THE CLUB'S 60TH ANNIVERSARY IN 2017

With overall direction by Dick Bradley and significant contributions by Tim McGee and numerous other Club Members, the Club had an outstanding 60th Anniversary year-long celebration.  Highlights included:

  • A gala evening at Birmingham Village Players in November 2016, including a special presentation of “Mame,” preceded by outstanding hors d'oeuvres and refreshments.

  • An expanded and updated the DVD.  The project, again under the direction of Al Eicher, includes a totally new segment which highlighted many of the Club's veterans of World War II and the Korean War; updates the Club’s History; and describes the full range of all of the Club's activities.  A copy was given to each Club member at the beginning of 2017.

  • Celebrations throughout the Anniversary Month of May, including:

    • Special speakers Senator Gary Peters, Archbishop Allen Vigneron, and Ron Fournier, Publisher & Editor, Crain’s Detroit Business;

    • Wonderful 60th Anniversary birthday cakes;

    • Special lunches each Friday in May; and

    • Newly-named “Senior Men’s Club Room” at TCH.

  • A full evening gala anniversary party on May 17 at the San Marino Club, highlighted by music from Danny Gurwin, and by 6 boards, each of which documented highlights from one of the six decades during which Club has existed.

  • A special concert by flutist (and new Member) Alexander Zonjic, during which the audience was thrilled by new renditions of numerous Motown hits.

  • A special 60th Anniversary tile developed by the Club in conjunction with the Pewabic Pottery Company.

Most importantly, Club members contributed some $290,000 to the Legacy Endowment Fund, which benefits TCH, in return for which TCH has a newly named “Senior Men's Club Room,” a permanent symbol of the Club’s on-going and valued relationship with its “Home,” The Community House.

EVENTFUL AND EXCITING 2019

Early in 2019, however, TCH informed the Club of the following:

  1. TCH was going to stop providing any “office services” to the Club.

  2. There were NO dollars in the LEF.  The $600,000+ that should have been there had been spent by TCH without any notice to or input from SMC.  TCH claimed that there was no agreement concerning any LEF, despite the existence of a written document formally signed by the Presidents of TCH and of SMC.

  3. TCH was considering whether to begin charging SMC for SMC’s use of each and every room SMC used, despite the payments that SMC was making to TCH, the tens of thousands of dollars SMC members were giving to TCH annually through an Annual Giving Initiative, and the hundreds of thousands of dollars that SMC members had given to TCH through the LEF.

Under the leadership of President Tim McGee, SMC responded by:

  1. Getting its own PO Box, arranging for an outside printing firm to begin putting The Reminder together, and moving forcefully to distribute as many Reminders as possible by email.

  2. Establishing an SMC Endowment Fund, separate from SMC itself, which qualified as a tax-exempt organization.  (The SMC itself does not satisfy the prerequisites for tax exemption.)

  3. Beginning to explore moving some or all of SMC’s activities to a location other than TCH, while continuing to negotiate with TCH regarding terms on which TCH would allow SMC to stay at TCH.

Despite TCH’s unilateral expenditure of all the $600,000+ that should have been in the LEF, SMC still raised over $90,000 in the Annual Giving Initiative during 2019 (one of the highest totals ever), all of which went to TCH.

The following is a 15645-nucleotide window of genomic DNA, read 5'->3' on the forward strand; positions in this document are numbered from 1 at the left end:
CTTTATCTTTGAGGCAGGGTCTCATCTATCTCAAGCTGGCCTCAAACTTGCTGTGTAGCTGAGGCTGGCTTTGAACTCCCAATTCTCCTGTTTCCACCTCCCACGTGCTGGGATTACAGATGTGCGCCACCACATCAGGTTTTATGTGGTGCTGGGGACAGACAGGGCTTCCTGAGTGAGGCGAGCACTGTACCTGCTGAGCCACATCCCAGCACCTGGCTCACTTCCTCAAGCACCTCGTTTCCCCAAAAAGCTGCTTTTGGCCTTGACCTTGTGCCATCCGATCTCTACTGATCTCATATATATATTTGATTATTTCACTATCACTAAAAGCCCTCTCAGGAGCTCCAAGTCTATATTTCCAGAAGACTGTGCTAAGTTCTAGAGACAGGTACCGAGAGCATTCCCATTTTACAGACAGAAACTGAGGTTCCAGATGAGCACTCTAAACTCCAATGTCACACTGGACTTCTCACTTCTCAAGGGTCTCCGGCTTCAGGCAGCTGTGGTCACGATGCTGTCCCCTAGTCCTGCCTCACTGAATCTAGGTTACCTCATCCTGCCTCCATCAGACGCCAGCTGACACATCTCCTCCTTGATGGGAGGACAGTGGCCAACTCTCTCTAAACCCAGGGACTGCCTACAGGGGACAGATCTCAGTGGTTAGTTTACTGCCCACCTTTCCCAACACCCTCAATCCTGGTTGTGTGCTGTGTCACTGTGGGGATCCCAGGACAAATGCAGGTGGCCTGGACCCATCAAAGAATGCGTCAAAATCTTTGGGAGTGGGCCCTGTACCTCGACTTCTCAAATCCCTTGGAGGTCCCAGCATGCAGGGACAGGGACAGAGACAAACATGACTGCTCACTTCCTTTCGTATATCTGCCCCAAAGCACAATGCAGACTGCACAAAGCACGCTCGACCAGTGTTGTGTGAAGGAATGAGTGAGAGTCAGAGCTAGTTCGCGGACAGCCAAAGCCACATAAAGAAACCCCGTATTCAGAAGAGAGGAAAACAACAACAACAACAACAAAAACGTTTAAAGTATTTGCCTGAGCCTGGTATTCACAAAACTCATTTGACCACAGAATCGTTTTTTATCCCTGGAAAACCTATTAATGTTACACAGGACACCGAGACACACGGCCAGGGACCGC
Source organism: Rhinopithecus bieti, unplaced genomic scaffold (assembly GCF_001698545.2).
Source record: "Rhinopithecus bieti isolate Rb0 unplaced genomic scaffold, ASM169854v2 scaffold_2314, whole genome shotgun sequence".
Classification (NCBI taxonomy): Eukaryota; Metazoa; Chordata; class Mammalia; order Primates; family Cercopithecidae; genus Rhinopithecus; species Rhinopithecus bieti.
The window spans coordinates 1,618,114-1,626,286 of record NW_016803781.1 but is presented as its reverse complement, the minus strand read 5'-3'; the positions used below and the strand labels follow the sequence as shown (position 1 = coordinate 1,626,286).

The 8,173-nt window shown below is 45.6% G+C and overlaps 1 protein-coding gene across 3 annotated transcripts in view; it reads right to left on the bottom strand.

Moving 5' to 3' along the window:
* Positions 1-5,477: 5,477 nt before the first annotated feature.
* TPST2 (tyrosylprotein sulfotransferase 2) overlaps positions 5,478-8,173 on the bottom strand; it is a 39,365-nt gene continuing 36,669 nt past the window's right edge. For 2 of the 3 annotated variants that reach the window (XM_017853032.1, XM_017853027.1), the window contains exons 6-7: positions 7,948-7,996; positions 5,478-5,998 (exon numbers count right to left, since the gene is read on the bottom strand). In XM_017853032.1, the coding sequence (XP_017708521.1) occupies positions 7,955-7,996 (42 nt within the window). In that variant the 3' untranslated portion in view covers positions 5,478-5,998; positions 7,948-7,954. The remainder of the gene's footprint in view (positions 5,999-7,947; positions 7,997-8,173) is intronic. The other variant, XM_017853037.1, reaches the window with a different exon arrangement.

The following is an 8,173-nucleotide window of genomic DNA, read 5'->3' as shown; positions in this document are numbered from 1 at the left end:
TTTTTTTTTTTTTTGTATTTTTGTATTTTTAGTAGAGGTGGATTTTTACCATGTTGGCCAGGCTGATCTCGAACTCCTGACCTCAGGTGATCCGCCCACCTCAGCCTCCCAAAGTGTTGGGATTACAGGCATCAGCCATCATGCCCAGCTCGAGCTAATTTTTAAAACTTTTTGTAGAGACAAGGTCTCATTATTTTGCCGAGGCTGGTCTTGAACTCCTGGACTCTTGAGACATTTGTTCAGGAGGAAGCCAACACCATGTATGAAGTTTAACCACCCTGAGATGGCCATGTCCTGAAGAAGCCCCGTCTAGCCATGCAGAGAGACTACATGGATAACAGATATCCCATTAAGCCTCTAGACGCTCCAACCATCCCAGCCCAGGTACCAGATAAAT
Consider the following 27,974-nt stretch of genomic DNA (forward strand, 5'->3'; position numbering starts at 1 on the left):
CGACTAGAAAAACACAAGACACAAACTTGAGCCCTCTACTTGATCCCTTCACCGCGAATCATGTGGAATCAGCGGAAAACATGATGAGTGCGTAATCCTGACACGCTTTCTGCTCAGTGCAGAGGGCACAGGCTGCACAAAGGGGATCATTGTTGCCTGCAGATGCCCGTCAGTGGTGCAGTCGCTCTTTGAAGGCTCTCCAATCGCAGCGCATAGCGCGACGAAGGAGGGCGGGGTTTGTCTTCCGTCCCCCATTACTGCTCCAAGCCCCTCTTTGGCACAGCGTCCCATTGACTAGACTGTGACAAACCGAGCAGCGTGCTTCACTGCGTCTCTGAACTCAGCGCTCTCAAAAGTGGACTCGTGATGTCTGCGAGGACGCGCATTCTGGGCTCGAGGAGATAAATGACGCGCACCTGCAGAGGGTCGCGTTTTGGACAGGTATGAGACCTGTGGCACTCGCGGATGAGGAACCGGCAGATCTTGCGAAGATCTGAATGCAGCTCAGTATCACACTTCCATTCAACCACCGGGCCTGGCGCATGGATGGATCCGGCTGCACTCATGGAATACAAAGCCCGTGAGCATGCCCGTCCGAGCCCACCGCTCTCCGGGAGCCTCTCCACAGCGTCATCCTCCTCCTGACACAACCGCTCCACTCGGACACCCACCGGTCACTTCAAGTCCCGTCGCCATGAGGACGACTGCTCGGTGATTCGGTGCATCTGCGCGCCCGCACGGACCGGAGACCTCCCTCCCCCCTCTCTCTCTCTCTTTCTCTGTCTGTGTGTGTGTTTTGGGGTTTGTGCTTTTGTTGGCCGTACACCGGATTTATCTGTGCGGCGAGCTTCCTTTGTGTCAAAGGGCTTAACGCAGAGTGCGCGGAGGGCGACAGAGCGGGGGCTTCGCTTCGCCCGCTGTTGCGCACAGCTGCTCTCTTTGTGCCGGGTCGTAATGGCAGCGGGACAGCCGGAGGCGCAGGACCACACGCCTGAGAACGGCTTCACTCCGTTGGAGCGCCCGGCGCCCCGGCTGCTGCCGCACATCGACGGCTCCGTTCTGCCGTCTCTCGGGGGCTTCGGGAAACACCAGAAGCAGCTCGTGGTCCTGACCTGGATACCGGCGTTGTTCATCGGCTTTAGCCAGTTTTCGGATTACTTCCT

Second VP Roger Timm and his Monthly Program Chairs did such an outstanding job that the average attendance for all of 2019 was the highest it has been in at least the last 6 years.

Finally, for many years, the cost of printing the SMC Handbook had been paid by a sponsor, under an arrangement made by Dick Bradley.  The sponsor declined to continue the relationship in 2019, but George Miller volunteered to pay the cost of printing the 2019 Handbook.

SHOCKING 2020

The Club entered 2020 continuing to discuss with TCH the terms under which the Club could continue to call TCH “home;” when the COVID-19 pandemic hit.  In March, the Club suspended all its activities, and TCH locked its doors and shut down all its operations.

SMC quickly worked together to overcome much of the disruption caused by COVID.

  1. In early April, Roger Timm purchased a subscription to ZOOM, and hosted a scheduled Reading Group meeting via ZOOM, followed by an Executive Board meeting the next week.  The Executive Board then authorized the acquisition of an SMC ZOOM account, and John Maten agreed run the Club meetings using the ZOOM account.

  2. Roger Timm and George Grove made the first contributions to the tax-exempt SMC Endowment Fund, and the funds they contributed will be used to prepare and print the 2021 SMC Directory.

  3. Because the Club was not allowed to meet in person, the pressure to resolve the issue of where the Club would meet dropped.  SMC, however, continued to explore other options, and has identified possible other venues that may welcome the Club.

  4. All Special Events, including the Picnic and the Holiday Party, have been cancelled, but the Special Events Committee has identified other ways in which Club Members can expand their horizon, including the first time SMC worked with NEXT regarding such a horizon expanding activity.

  5. As COVID restrictions were eased, golf, walking and some other sports activities were held.

  6. Because most Members’ activities have been significantly reduced, President Jerry Stribbell decided to hold regular Friday meetings, including through August, so that more meeting will be held in 2020 than in any earlier year.

  7. Second VP Swarn Rajpal and his Monthly Program Chairs have done an outstanding job of getting great speakers, even though all speakers have had to make their presentations over ZOOM.  As a result, average attendance during the ZOOM sessions is nearly at the levels achieved in 2018 and only slightly behind 2019.

So, despite the eventful and exciting 2019 and the shocking 2020, SMC continues to be a group of “Men on the Go!”

Roger Timm
Club Historian (November 2020)